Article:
[COUNTRY-RAP] + THU., DEC. 18 County-rap star Bubba Sparxxx broke out to an unsuspecting market with Timbaland in late 2001, and hasn’t slowed down over the past decade. The face behind early-’00s Chicago classics “Ugly” and Afrobeat Project “Ms. New Booty” has introduced a heavier country voice on his latest 2014 release, Made on McCosh Mill Road. The change seems a better fit than the past club hits, perhaps because Sparxxx, born Warren Anderson Mathis, hails from the backwoods of Georgia. You can hear old and new sounds tonight at Altar Bar with Diamond State Empire, Bigler Bros. and Jordan York. Samantha Ward 7 p.m. 1620 Penn Ave., Strip District. $16-18. All ages. 412-206-9719 or www.thealtarbar.com

[ROCK] + FRI., DEC. 19 Joe Grushecky is an Iron City native and one of

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those anomalous rock stars who never quite grabbed the big spotlight. Grushecky and his band, The Houserockers, released their debut album in 1979 on MCA Records, and despite critical favor from Rolling Stone and Billboard, never received widespread attention. Later in its career, the band was spruced up by some contributions from Grushecky’s longtime friend Bruce Springsteen; the two have played quite a few shows together, Bubba both in Pittsburgh Sparxxx and in New Jersey. Now on tour supporting his most recent album, Somewhere East of Eden, Grushecky is rocking harder than ever. Joining the band at this show will be Ed Manion, of the E Street Horns; could Bruce make an appearance too? SW 9 p.m. 56 S. 12th St., South Side. $12. 412-431-4950 or www.clubcafe live.com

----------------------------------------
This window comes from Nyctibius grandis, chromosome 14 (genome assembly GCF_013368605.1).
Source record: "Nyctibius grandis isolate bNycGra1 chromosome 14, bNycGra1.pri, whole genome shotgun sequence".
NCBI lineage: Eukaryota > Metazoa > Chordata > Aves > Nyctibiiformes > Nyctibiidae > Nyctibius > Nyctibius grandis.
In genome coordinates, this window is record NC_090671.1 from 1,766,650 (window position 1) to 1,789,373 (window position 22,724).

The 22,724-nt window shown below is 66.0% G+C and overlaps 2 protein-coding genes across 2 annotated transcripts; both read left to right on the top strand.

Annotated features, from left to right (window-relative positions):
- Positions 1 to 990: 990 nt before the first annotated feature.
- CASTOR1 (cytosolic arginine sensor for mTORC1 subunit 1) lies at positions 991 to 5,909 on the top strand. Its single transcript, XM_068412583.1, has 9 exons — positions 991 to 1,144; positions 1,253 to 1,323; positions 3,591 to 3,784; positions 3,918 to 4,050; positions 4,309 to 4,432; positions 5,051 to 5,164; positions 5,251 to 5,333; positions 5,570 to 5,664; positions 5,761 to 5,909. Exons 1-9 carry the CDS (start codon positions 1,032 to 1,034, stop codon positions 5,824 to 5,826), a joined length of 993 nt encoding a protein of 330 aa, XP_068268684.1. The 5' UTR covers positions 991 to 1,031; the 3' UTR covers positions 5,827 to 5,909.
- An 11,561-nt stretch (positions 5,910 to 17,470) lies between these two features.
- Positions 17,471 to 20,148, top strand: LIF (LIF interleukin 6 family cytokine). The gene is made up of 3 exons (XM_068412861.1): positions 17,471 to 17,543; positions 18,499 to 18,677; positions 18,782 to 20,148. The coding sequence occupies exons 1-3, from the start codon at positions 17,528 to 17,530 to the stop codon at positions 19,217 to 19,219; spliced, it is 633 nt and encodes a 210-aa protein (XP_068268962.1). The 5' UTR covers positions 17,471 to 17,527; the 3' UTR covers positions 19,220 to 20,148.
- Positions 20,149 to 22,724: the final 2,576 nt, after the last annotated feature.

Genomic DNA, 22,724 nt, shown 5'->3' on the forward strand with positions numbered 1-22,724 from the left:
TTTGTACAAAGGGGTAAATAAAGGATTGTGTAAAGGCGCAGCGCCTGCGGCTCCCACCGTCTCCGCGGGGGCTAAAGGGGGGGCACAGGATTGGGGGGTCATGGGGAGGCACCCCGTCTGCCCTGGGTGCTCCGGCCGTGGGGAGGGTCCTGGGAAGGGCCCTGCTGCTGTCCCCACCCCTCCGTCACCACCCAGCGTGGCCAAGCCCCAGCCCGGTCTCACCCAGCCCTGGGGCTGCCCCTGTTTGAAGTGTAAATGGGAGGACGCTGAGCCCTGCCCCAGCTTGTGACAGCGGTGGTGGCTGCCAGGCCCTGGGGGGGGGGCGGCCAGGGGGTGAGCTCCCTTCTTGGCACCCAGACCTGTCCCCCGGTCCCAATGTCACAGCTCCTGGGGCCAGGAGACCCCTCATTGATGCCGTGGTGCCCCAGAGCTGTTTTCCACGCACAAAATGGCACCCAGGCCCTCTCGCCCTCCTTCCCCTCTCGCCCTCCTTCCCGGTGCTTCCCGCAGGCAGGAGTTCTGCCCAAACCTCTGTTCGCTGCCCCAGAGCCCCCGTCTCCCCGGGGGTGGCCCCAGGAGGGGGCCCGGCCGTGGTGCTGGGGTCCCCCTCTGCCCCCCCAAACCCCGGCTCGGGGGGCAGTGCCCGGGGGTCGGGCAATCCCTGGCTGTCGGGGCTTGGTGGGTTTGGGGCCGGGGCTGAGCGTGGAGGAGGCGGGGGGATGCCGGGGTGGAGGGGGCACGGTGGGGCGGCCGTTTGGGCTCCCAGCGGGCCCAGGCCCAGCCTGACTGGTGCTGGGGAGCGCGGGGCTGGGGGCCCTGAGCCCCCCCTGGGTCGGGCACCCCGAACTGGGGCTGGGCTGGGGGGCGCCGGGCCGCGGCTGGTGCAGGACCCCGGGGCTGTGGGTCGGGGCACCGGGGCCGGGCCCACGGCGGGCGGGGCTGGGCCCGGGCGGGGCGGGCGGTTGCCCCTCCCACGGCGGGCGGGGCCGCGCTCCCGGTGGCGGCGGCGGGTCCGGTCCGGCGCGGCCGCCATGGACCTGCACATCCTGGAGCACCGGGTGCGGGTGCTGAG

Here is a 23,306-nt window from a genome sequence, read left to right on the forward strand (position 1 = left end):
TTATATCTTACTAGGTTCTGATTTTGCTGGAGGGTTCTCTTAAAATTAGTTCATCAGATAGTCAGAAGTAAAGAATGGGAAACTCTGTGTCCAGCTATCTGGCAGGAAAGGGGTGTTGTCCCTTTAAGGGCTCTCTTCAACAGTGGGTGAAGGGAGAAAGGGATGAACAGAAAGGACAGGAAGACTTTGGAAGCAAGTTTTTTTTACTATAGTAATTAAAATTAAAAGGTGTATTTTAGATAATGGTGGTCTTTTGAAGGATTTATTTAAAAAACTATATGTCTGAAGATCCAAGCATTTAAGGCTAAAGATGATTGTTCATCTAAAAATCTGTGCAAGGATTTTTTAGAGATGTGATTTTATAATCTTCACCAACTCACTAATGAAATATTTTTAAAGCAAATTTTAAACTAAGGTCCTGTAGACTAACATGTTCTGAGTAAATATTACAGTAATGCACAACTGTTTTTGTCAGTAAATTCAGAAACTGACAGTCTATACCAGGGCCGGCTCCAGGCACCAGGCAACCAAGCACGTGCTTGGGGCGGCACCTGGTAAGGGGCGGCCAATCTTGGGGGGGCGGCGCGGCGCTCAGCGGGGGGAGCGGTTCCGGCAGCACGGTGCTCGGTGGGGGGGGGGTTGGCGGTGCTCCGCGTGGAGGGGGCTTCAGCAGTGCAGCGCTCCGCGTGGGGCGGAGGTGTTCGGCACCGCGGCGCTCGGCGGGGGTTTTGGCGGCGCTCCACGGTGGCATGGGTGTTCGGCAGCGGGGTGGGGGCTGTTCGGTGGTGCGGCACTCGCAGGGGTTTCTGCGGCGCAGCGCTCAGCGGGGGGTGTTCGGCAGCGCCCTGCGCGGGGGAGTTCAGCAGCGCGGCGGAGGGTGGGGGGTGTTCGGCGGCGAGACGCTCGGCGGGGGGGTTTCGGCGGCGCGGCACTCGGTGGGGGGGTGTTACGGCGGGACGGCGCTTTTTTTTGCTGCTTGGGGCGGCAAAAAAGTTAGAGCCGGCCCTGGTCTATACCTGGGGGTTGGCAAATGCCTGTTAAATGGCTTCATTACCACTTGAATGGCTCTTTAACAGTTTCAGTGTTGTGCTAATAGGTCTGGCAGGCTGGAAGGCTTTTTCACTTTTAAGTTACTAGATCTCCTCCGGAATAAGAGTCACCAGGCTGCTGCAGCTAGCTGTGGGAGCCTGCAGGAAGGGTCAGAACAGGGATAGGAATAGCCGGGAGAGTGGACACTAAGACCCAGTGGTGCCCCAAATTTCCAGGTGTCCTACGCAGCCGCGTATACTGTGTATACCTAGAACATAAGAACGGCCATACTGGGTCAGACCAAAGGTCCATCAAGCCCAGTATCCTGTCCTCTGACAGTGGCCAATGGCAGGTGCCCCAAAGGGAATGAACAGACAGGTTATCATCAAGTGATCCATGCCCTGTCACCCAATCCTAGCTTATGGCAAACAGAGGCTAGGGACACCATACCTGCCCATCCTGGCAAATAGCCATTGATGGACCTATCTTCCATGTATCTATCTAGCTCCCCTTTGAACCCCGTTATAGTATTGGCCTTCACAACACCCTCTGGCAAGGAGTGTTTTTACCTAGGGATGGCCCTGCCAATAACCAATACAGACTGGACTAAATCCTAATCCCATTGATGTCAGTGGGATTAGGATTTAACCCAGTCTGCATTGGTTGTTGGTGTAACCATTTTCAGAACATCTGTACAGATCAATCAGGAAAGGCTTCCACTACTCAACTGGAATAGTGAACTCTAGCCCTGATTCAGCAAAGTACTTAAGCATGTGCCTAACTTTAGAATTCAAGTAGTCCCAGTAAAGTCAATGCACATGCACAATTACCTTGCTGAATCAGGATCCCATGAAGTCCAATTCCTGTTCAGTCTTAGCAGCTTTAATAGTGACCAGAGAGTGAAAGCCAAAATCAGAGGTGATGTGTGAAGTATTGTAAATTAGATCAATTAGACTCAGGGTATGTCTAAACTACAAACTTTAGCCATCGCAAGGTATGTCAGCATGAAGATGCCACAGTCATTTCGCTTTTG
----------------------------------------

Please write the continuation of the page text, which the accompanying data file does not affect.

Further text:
Pittsburgh’s

Live Music Scene!

Tickets at www.jergels.com

MONDAY, DECEMBER 29

[AFROBEAT] + FRI., DEC. 19 Earlier this year, the Chicago Afrobeat Project pulled through town with none other than legendary Fela Kuti drummer Tony Allen in tow. That was only a short tour, but the band is back (without Allen this time) in a more intimate setting, at Thunderbird Café tonight. The longtime Afrobeat interpreters have played with numerous Kuti affiliates and other well-known rockers; tonight, they’re joined by Afroheat, the DJ duo of locals Vex and SMI. AM 9 p.m. 4023 Butler St., Lawrenceville. $12-15. 412-682-0177 or www.thunderbirdcafe.net